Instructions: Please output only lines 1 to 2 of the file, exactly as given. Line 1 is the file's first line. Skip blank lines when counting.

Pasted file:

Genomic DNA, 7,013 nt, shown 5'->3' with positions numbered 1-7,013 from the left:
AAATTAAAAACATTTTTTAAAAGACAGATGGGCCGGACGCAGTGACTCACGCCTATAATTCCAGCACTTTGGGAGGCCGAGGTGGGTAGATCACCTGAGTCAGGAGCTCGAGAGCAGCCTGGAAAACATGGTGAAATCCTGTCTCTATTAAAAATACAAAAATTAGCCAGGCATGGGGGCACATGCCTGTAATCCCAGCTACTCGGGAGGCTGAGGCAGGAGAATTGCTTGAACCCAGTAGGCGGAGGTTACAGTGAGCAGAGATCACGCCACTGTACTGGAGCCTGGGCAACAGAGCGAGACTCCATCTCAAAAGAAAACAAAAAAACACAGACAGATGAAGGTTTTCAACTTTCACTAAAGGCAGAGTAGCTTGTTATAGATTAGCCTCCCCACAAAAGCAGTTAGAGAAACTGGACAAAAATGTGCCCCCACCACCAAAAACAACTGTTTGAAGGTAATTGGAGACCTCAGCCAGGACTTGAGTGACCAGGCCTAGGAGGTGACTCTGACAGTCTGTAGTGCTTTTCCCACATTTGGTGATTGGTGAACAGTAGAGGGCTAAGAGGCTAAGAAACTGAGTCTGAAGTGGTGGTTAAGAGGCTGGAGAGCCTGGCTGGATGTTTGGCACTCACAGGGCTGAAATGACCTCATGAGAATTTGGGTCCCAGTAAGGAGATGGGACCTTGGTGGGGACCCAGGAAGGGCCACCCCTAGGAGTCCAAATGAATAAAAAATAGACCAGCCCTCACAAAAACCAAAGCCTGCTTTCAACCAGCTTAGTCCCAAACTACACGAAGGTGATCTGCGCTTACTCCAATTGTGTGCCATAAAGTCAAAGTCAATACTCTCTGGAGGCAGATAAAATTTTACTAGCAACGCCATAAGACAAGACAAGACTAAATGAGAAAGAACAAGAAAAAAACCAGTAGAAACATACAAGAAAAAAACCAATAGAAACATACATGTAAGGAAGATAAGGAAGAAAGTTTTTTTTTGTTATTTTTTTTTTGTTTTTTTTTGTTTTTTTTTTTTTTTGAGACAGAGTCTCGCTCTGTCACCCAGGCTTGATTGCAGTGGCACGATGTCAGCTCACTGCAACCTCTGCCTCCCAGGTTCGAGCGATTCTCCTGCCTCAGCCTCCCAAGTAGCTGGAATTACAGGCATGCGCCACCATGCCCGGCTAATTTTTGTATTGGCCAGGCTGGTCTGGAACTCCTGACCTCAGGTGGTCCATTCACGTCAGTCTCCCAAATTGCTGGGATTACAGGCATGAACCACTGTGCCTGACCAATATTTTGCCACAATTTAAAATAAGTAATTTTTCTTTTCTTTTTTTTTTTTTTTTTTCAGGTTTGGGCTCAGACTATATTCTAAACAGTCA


Genomic DNA, 7,013 nt, shown 5'->3' with positions numbered 1-7,013 from the left:
AAATTAAAAACATTTTTTAAAAGACAGATGGGCCGGACGCAGTGACTCACGCCTATAATTCCAGCACTTTGGGAGGCCGAGGTGGGTAGATCACCTGAGTCAGGAGCTCGAGAGCAGCCTGGAAAACATGGTGAAATCCTGTCTCTATTAAAAATACAAAAATTAGCCAGGCATGGGGGCACATGCCTGTAATCCCAGCTACTCGGGAGGCTGAGGCAGGAGAATTGCTTGAACCCAGTAGGCGGAGGTTACAGTGAGCAGAGATCACGCCACTGTACTGGAGCCTGGGCAACAGAGCGAGACTCCATCTCAAAAGAAAACAAAAAAACACAGACAGATGAAGGTTTTCAACTTTCACTAAAGGCAGAGTAGCTTGTTATAGATTAGCCTCCCCACAAAAGCAGTTAGAGAAACTGGACAAAAATGTGCCCCCACCACCAAAAACAACTGTTTGAAGGTAATTGGAGACCTCAGCCAGGACTTGAGTGACCAGGCCTAGGAGGTGACTCTGACAGTCTGTAGTGCTTTTCCCACATTTGGTGATTGGTGAACAGTAGAGGGCTAAGAGGCTAAGAAACTGAGTCTGAAGTGGTGGTTAAGAGGCTGGAGAGCCTGGCTGGATGTTTGGCACTCACAGGGCTGAAATGACCTCATGAGAATTTGGGTCCCAGTAAGGAGATGGGACCTTGGTGGGGACCCAGGAAGGGCCACCCCTAGGAGTCCAAATGAATAAAAAATAGACCAGCCCTCACAAAAACCAAAGCCTGCTTTCAACCAGCTTAGTCCCAAACTACACGAAGGTGATCTGCGCTTACTCCAATTGTGTGCCATAAAGTCAAAGTCAATACTCTCTGGAGGCAGATAAAATTTTACTAGCAACGCCATAAGACAAGACAAGACTAAATGAGAAAGAACAAGAAAAAAACCAGTAGAAACATACAAGAAAAAAACCAATAGAAACATACATGTAAGGAAGATAAGGAAGAAAGTTTTTTTTTGTTATTTTTTTTTTGTTTTTTTTTGTTTTTTTTTTTTTTTGAGACAGAGTCTCGCTCTGTCACCCAGGCTTGATTGCAGTGGCACGATGTCAGCTCACTGCAACCTCTGCCTCCCAGGTTCGAGCGATTCTCCTGCCTCAGCCTCCCAAGTAGCTGGAATTACAGGCATGCGCCACCATGCCCGGCTAATTTTTGTATTGGCCAGGCTGGTCTGGAACTCCTGACCTCAGGTGGTCCATTCACGTCAGTCTCCCAAATTGCTGGGATTACAGGCATGAACCACTGTGCCTGACCAATATTTTGCCACAATTTAAAATAAGTAATTTTTCTTTTCTTTTTTTTTTTTTTTTTTCAGGTTTGGGCTCAGACTATATTCTAAACAGTCA